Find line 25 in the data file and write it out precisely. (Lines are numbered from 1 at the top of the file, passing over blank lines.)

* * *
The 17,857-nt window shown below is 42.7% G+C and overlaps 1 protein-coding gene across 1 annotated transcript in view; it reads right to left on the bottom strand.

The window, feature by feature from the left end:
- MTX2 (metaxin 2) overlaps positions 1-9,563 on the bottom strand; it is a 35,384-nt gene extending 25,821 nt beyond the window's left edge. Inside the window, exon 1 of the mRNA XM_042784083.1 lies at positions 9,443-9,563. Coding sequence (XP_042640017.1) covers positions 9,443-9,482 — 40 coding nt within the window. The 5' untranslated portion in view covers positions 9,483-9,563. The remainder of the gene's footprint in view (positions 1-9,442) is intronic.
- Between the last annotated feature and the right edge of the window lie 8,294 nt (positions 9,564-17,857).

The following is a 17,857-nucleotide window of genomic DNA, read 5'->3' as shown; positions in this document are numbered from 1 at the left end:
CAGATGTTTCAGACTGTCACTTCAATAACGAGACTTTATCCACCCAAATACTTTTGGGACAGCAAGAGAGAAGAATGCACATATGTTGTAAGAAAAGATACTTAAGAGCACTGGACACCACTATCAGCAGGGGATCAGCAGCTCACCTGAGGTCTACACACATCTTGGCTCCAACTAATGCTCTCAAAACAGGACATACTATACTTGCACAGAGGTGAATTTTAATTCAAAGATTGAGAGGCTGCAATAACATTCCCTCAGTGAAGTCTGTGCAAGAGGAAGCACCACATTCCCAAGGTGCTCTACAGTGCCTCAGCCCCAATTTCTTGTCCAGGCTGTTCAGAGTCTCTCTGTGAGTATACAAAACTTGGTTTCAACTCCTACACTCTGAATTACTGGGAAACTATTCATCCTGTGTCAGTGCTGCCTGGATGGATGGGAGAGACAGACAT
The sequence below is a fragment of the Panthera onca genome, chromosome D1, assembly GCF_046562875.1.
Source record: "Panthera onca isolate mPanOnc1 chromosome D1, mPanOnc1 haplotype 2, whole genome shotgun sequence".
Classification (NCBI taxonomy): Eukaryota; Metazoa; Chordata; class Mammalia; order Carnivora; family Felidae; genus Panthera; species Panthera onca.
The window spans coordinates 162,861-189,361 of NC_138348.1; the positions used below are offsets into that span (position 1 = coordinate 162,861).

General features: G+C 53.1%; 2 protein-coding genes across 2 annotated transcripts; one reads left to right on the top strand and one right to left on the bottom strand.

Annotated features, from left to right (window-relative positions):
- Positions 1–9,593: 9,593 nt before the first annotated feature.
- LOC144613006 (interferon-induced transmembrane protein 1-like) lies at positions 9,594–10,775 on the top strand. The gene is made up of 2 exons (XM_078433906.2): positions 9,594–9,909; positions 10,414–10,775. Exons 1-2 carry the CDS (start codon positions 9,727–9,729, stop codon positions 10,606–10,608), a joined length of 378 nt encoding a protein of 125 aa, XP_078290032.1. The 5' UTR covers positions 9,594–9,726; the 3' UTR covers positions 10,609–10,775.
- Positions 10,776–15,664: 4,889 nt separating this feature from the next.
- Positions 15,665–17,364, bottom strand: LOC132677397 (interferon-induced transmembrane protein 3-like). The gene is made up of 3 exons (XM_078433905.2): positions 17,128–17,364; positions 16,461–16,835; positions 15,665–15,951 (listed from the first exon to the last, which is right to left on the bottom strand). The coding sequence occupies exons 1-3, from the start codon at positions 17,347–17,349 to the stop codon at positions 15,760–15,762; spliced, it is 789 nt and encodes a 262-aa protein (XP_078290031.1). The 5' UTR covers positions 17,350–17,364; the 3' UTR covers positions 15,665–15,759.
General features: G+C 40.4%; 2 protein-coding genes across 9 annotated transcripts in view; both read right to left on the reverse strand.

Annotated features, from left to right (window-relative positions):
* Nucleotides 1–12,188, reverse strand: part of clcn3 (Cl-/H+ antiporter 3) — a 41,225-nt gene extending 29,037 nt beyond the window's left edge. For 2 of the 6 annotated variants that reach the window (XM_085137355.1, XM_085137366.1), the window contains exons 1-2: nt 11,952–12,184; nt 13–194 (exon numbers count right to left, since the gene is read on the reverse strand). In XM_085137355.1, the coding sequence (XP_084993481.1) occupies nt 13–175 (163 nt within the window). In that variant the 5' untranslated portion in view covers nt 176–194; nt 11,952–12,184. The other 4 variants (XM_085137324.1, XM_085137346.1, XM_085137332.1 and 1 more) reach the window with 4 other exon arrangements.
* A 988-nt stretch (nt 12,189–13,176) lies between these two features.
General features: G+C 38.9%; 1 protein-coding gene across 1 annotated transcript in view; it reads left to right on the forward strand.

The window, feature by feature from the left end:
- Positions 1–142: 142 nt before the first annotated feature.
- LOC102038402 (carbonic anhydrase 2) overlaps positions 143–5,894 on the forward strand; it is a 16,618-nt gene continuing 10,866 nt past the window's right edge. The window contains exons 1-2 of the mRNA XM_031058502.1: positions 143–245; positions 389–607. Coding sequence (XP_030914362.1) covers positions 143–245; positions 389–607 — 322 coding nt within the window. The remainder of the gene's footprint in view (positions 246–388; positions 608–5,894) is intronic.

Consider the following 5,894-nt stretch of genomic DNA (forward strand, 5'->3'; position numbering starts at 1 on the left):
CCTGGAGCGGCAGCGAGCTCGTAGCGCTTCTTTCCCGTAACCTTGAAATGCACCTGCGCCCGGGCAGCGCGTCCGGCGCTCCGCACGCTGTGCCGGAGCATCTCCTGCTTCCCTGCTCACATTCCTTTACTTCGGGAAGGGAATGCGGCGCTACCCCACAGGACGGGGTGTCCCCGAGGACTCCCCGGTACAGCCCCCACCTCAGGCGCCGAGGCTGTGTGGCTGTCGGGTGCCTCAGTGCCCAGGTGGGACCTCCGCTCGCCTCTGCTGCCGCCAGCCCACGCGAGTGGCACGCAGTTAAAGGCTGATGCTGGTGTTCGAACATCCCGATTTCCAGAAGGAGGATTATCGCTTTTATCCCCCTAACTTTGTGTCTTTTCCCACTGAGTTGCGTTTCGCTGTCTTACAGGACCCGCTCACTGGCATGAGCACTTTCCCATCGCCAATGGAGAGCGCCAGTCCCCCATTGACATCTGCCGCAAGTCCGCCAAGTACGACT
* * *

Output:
Consider the following 5,894-nt stretch of genomic DNA (forward strand, 5'->3'; position numbering starts at 1 on the left):